On the last day of the meeting, a new requirement was suddenly and for most part unexpectedly issued for what would become the “Volksjäger” (Peoples Fighter). This called for a fighter powered by a single BMW 003 turbojet engine that could reach a maximum speed of 466 mph and have an endurance of 30 minutes at full throttle. It also had to be able to operate from poor airfields.
This urgent demand for new single-turbojet fighter designs that could be built in a hurry from low grade non-strategic materials effectively stalled work on the “1-TL-Jäger” competition for several months, particularly Blohm & Voss, Focke-Wulf, Heinkel and Junkers all hastily drafted entries for the “Volksjäger” contest.
The Heinkel He P.1073, originally designed before July 1944 as a fighter with two Junkers Jumo 004C turbojet-engines, one under the nose and one at its back but now altered to fly with just one Heinkel-Hirth HeS 011, was already close to meeting the “Volksjäger” specification. The Heinkel “Volksjäger”-design He P.1073.01.18 was dated from September 1944, just one day after the specification was issued. This only was possible because Heinkel’s design team had several different variants of the design on the drawing board. The documentation describes the He P.1073.01.18 as a “Kleinst-Jäger” (Midget Fighter) and states it is ”a simplification of the design with HeS 011”. It bears remarkable resemblance to what would become the Heinkel He 162 “Spatz” (Sparrow”) except the wings are simpler and both nose wheel and main gear retract forward into the fuselage. Heinkel’s design received a similarly lukewarm reaction, probably because it was based heavily on the company’s already known “1-TL-Jäger” project. But Heinkel’s representatives pointed out that with aircraft such as the Heinkel He 177 bomber no longer in production there was now spare capacity available at its capacious and well-equipped factories. There is some evidence that on September 23rd 1944 Hitler himself ordered the He P.1073 into mass production as Heinkel He 162.
The variant of the He P.1073 design that finally led to the definitive Heinkel He 162 “Volksjäger” is shown here. The design is dated back from September 10th, 1944 and shows the installation of the turbojet engine on the back. The wings are swept back at 35 degree, the tail plane had a positive dihedral and two fins. Under the fuselage on ventral starboard side a streamlined pannier was fitted holding a MK 108 machine canon and two MG 213C machine guns were oblique mounted in the front at both sides of the pilot’s seat. Work on the final version of the Heinkel “Volksjäger began on October 25th, 1944 and its maiden flight took place on December 6th that year (Ref.: Sharp, Dan: Luftwaffe. Secrets Jets of the Third Reich. Mortons Media Group Ltd, Horncastle, 2015).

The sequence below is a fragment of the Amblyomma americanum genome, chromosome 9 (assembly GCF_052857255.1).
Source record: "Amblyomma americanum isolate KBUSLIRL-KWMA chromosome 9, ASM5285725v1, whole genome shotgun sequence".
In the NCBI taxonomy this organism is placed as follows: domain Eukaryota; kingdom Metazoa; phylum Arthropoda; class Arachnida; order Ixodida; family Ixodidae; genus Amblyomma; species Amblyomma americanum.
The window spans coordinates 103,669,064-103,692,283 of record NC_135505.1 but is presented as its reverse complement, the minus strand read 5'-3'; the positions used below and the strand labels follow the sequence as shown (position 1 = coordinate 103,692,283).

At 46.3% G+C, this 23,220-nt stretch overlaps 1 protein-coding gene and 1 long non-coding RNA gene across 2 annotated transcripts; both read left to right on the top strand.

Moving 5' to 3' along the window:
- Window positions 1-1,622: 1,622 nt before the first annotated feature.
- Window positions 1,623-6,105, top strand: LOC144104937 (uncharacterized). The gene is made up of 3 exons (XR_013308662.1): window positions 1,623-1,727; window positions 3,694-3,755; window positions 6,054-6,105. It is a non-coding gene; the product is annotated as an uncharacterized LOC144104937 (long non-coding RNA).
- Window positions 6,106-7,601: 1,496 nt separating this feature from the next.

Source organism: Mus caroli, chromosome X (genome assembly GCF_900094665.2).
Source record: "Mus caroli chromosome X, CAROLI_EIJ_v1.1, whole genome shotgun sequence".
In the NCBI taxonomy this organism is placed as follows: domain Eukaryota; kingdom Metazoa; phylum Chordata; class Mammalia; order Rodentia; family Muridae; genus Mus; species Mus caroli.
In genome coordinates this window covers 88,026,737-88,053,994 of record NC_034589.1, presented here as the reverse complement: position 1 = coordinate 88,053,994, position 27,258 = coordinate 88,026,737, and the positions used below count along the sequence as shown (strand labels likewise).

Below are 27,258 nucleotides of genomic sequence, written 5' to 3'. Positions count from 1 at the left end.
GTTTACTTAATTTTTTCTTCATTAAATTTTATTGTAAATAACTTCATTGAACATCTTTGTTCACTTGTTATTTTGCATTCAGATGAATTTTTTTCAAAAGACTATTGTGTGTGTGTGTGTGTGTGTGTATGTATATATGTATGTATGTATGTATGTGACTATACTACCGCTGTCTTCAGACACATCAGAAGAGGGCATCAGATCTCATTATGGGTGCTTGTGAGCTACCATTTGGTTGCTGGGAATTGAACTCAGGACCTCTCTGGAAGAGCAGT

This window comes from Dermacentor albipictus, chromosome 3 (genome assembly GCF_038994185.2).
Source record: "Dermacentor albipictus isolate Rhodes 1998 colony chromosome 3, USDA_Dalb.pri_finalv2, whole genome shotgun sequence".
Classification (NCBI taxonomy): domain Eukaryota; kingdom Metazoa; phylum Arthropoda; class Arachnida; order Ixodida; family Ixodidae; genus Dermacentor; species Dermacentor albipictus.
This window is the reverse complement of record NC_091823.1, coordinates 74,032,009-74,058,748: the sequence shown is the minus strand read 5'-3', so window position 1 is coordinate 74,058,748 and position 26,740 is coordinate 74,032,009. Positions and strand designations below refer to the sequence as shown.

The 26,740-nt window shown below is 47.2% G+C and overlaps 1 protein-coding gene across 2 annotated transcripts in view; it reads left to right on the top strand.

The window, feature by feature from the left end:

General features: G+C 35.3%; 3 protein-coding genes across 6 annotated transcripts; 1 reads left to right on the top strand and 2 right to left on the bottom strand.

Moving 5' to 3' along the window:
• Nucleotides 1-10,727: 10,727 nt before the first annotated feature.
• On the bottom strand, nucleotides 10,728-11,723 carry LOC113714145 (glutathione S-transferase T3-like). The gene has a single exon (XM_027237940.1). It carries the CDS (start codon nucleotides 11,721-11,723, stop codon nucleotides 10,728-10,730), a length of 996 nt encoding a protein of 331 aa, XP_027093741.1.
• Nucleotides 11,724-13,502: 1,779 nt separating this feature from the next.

Messerschmitt Me 262 HG IV (Hochgeschwindigkeits Projekt IV, High-speed project IV), (Unicraft Models, Parts from Revell)

TYPE: High-speed research aircraft

ACCOMMODATION: Pilot only

POWER PLANT: Two Junkers Jumo 004C, rated at 1050 kp each or two Heinkel/Hirth HeS 011 turbojet engines, rated at 1,200 kp each

PERFORMANCE: High sub-sonic speed (estimated)

COMMENT: The Messerschmitt Me 262 HG IV („Hochgeschwindigkeits-Projekt IV“, „High-speed Project IV“) was a high-speed concept which would be based on the Messerschmitt Me 262 „Schwalbe“ („Swallow“). The design dates back to early 1940 when attempt were made to test the revolutionary turbojet driven aircraft at critical Mach numbers.
Several proposals were calculated on the drawing board and even one design realized:
The Messerschmitt Me 262 V9 HG I was flight tested in January 1944. During the course various aerodynamic improvements were introduced into a basic Me 262 aircraft. The leading edge of the inner wing as well as of the vertical tail was increased to 45 degree, the leading edge of the horizontal tail was swept back to 40 degree, a shallow, low-drag cockpit canopy was installed, and the muzzles were faired over. The highest speed attained by this experimental aircraft being 624 mph.
On the drawing board remained the Messerschmitt Me 262 HG II and Me 262 HG III, both designs in various subtypes with different wings, conventional as well as with “Butterfly”-type tail plane, different engine installation and air intake.
Finally, the Messerschmitt Me 262 HG IV was a basic Messerschmitt Me 262 aircraft with original wing section and low mounted nacelles, housing the turbojet engines, but an intensively modified fuselage similar to the Me 262 HG III/3. The cockpit was placed to the rear of the fuselage merging into the tail plane, fuel tanks and armament was set at the front of the aircraft.
All Messerschmitt Me 262 HG II, Me 262 HG III and Me 262 HGIV were never realized

Messerschmitt Me 209 V1 (Huma Models)

TYPE: Racing aircraft

ACCOMMODATION: Pilot only

POWER PLANT: One Daimler-Benz DB 601 ARJ liquid-cooled engine, rated at 1,775 hp

PERFORMANCE: 469 mph

COMMENT: The Messerschmitt Me 209 V1 was a single-engine racing aircraft which was designed for and succeeded at breaking speed records.